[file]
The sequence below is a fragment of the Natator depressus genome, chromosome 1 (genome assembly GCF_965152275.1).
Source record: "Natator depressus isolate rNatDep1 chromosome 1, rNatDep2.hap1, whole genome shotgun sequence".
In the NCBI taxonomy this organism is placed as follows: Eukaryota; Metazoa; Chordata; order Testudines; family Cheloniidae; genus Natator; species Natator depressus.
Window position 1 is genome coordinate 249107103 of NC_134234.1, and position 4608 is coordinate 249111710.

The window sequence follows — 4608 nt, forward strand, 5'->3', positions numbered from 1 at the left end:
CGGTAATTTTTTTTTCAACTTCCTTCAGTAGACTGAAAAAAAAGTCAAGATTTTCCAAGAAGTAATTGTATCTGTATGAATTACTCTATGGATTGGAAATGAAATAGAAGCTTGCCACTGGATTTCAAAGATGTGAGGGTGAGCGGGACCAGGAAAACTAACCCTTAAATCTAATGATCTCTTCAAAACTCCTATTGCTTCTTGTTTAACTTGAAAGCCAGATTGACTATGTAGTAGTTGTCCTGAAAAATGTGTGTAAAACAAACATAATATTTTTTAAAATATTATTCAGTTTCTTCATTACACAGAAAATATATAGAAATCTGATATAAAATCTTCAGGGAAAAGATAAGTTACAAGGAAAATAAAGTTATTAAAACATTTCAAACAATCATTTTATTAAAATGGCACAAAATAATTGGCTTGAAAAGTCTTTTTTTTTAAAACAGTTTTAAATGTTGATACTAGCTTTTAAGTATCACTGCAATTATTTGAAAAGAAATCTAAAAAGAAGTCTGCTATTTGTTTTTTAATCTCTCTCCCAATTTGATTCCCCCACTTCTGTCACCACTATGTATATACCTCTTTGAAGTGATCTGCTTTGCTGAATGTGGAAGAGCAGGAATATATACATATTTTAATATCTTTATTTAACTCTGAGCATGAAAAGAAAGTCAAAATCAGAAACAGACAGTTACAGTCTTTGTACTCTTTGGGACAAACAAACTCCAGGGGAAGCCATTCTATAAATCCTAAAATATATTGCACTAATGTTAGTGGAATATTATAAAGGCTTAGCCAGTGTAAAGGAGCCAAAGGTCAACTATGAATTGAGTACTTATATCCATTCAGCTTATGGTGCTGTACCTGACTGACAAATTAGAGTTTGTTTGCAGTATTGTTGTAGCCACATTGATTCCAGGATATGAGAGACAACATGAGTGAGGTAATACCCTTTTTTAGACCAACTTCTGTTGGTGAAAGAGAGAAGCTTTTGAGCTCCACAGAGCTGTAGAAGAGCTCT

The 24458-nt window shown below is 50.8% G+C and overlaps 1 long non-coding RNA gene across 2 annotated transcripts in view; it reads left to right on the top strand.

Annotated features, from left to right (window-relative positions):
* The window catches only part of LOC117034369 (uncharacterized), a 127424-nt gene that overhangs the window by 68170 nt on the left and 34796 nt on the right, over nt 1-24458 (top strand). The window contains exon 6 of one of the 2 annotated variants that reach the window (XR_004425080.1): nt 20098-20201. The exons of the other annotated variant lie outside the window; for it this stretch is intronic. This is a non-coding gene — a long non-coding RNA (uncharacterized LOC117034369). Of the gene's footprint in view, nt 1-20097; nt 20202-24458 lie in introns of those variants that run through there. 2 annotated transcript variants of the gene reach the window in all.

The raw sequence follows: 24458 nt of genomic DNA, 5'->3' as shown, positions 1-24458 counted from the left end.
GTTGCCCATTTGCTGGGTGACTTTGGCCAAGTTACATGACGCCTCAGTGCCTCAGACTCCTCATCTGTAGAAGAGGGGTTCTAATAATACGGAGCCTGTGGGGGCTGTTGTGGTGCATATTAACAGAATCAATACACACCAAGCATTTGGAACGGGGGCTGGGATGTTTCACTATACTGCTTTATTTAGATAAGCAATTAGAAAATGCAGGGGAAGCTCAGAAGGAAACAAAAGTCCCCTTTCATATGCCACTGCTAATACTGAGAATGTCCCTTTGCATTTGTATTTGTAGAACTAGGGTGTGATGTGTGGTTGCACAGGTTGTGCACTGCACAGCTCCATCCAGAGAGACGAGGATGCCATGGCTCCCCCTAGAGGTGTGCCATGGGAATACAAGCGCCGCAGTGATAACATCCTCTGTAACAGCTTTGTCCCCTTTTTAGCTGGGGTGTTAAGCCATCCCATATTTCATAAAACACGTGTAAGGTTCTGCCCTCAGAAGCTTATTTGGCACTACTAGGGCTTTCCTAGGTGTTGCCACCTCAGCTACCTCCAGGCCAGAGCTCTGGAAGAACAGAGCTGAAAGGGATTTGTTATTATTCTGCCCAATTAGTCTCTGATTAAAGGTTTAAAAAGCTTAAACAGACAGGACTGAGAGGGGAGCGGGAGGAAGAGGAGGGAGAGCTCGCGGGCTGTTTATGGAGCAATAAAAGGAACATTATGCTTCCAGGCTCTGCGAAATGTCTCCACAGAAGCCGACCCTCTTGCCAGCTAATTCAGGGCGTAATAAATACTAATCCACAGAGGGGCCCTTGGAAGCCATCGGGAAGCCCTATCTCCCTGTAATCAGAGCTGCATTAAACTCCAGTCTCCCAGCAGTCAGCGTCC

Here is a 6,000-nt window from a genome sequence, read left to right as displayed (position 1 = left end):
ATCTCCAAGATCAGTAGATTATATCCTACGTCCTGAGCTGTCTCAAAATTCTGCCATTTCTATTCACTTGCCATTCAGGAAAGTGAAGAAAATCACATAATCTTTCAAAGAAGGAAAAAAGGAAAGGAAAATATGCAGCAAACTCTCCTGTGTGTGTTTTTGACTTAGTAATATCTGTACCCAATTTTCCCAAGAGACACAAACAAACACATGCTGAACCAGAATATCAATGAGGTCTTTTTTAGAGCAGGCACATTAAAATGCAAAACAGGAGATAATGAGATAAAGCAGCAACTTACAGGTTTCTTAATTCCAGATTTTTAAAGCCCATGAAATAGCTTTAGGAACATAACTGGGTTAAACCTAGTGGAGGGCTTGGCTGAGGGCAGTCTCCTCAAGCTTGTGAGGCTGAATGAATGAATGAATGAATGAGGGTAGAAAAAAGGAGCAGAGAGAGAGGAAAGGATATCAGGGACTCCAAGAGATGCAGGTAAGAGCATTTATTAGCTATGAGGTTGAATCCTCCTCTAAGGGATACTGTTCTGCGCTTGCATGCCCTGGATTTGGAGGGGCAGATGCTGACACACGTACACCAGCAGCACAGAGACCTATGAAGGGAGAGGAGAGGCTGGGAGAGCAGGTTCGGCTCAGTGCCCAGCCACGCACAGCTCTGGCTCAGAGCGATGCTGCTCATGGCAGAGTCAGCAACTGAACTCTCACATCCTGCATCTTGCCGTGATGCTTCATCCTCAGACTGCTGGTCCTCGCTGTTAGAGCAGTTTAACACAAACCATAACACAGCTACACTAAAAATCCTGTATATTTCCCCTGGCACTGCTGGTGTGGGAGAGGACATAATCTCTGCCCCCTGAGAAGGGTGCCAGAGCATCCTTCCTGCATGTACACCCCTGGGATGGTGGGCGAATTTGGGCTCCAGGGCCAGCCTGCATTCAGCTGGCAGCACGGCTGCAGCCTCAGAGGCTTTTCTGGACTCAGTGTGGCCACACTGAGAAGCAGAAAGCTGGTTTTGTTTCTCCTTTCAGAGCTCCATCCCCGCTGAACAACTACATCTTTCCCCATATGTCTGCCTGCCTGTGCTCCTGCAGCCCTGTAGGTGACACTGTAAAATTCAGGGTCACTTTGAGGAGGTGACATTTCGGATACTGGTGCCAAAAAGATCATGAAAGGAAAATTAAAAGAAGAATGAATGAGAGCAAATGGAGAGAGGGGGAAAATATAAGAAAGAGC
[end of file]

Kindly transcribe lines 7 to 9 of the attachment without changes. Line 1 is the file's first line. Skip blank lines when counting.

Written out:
The 24458-nt window shown below is 50.8% G+C and overlaps 1 long non-coding RNA gene across 2 annotated transcripts in view; it reads left to right on the top strand.

Annotated features, from left to right (window-relative positions):
* The window catches only part of LOC117034369 (uncharacterized), a 127424-nt gene that overhangs the window by 68170 nt on the left and 34796 nt on the right, over nt 1-24458 (top strand). The window contains exon 6 of one of the 2 annotated variants that reach the window (XR_004425080.1): nt 20098-20201. The exons of the other annotated variant lie outside the window; for it this stretch is intronic. This is a non-coding gene — a long non-coding RNA (uncharacterized LOC117034369). Of the gene's footprint in view, nt 1-20097; nt 20202-24458 lie in introns of those variants that run through there. 2 annotated transcript variants of the gene reach the window in all.